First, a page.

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This briefing paper is one of a collection of Commons Library briefing papers on the Police, Crime, Sentencing and Courts Bill (the Bill). It deals only with the provisions in Part 12 of the Bill which concern juries, the transmission and recording of court and tribunal proceedings, and live links in criminal courts. Briefing papers dealing with other parts of the Bill and general background are available on the Commons Library website


Clause 164 would amend the law to permit British Sign Language interpreters in jury deliberation rooms, to enable profoundly deaf people who use sign language to serve as jurors. There is currently a common law rule against a ‘13th person’ on a jury or in the deliberation room. This effectively prohibits deaf people reliant on sign language from serving as jurors as there is no way of legally accounting for the presence of an interpreter in the jury room.

The clause has been welcomed by the British Deaf Association, although the Government has acknowledged that it excludes other individuals with disabilities who, in order to serve effectively as a juror, would require the assistance of a third party. The Government has said it will keep this issue under review.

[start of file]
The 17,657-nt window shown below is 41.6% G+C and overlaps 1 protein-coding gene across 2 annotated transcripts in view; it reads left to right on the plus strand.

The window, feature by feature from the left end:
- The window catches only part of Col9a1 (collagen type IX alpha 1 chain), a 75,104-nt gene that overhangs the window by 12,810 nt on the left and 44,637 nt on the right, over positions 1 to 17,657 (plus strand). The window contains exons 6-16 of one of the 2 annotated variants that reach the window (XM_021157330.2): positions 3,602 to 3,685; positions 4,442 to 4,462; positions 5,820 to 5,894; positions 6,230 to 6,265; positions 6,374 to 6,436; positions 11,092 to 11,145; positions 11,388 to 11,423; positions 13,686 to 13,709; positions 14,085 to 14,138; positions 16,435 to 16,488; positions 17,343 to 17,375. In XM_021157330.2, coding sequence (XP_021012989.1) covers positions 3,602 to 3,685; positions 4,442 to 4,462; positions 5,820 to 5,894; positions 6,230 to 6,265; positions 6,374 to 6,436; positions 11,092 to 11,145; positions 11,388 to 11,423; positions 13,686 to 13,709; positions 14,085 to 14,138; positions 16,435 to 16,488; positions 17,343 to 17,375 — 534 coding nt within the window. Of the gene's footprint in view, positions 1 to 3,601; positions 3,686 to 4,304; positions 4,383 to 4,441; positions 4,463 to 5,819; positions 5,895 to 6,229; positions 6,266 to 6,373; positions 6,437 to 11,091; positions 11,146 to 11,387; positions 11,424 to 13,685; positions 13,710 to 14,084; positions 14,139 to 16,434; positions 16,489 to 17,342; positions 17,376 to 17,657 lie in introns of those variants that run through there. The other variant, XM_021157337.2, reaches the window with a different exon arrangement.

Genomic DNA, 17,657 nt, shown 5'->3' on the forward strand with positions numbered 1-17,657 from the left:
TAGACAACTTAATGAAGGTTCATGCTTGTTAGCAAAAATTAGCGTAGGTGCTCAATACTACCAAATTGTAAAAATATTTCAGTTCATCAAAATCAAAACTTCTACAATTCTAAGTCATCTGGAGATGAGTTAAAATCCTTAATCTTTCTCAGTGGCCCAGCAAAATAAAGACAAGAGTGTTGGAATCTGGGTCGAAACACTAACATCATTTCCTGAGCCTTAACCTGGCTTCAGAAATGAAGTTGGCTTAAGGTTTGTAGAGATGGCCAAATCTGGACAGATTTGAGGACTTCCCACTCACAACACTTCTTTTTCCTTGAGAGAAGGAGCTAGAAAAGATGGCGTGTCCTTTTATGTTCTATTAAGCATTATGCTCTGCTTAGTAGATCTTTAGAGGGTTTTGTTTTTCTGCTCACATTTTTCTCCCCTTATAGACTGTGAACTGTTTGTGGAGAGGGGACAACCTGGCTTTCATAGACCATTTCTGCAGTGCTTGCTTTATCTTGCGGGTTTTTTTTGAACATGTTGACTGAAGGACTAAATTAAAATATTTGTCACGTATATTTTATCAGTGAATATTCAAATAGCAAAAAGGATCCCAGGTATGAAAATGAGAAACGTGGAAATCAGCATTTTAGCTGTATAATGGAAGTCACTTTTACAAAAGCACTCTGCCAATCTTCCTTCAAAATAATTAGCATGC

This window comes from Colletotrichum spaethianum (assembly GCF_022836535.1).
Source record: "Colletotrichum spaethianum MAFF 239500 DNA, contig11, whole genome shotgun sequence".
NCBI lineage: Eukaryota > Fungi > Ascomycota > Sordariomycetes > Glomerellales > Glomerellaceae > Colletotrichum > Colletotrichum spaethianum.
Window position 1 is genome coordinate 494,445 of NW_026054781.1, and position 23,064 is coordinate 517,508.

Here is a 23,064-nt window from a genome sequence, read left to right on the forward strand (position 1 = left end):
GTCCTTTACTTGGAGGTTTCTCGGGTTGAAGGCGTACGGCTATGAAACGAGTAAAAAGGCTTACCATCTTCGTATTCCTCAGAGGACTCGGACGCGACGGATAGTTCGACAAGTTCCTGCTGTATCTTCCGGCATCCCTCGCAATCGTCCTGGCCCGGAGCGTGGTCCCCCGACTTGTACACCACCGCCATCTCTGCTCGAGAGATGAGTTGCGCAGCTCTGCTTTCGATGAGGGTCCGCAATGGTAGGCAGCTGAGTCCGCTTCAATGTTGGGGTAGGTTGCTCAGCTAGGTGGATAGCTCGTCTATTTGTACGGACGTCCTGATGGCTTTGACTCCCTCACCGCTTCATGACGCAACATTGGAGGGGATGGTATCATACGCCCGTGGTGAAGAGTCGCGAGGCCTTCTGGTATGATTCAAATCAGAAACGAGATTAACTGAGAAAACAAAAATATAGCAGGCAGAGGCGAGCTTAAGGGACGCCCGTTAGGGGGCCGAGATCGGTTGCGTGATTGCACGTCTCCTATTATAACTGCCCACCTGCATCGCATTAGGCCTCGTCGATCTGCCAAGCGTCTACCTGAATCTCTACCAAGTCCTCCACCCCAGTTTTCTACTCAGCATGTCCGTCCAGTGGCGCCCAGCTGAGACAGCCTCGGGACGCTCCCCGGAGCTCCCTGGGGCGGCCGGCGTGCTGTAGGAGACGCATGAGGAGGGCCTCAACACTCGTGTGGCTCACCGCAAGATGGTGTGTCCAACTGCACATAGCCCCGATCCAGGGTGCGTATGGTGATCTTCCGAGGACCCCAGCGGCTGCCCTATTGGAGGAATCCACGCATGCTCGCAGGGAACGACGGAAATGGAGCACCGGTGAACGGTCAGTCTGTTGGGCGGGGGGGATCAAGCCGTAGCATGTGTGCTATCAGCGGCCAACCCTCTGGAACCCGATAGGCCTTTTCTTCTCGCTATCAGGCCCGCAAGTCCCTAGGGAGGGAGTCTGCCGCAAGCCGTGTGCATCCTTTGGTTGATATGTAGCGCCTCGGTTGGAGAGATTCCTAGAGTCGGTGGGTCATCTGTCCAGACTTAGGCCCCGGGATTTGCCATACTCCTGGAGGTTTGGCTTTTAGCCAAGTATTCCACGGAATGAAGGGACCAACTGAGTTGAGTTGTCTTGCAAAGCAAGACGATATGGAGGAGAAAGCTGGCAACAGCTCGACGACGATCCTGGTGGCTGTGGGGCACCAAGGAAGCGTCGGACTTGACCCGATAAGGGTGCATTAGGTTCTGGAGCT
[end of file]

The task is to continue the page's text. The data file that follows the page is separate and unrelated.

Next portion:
Courts and tribunals

Clauses 166 to 169 and Schedule 19 would replace temporary provisions in the Coronavirus Act 2020 relating to live video and audio court hearings in criminal courts, and the broadcast and recording of video and audio proceedings in courts and tribunals. New permanent (and in some cases expanded) provisions would be added to the Courts Act 2003 and the Criminal Justice Act 2003.

The Government said the aim of the temporary measures in the 2020 Act was to ensure that courts could “continue to function and remain open to the public, without the need for participants to attend in person”.

The 2020 Act is due to expire in March 2022, at which point these temporary provisions will cease to be available. Background on the 2020 Act is set out in Library Briefing Paper 8865 Coronavirus Bill: implications for the courts and tribunals.

An overview of clauses 166 to 169 is set out in the Government’s fact sheet on these provisions. Detailed guidance is set out in paragraphs 1172 to 1230 of the Explanatory Notes.

The Government says these provisions will mean greater efficiency, flexibility and accessibility, and fewer delays. However, others – including the Justice Committee and legal charities – have raised concerns about the ability of (often vulnerable) lay people to engage with ‘virtual justice’ and to consult legal representatives in confidence.

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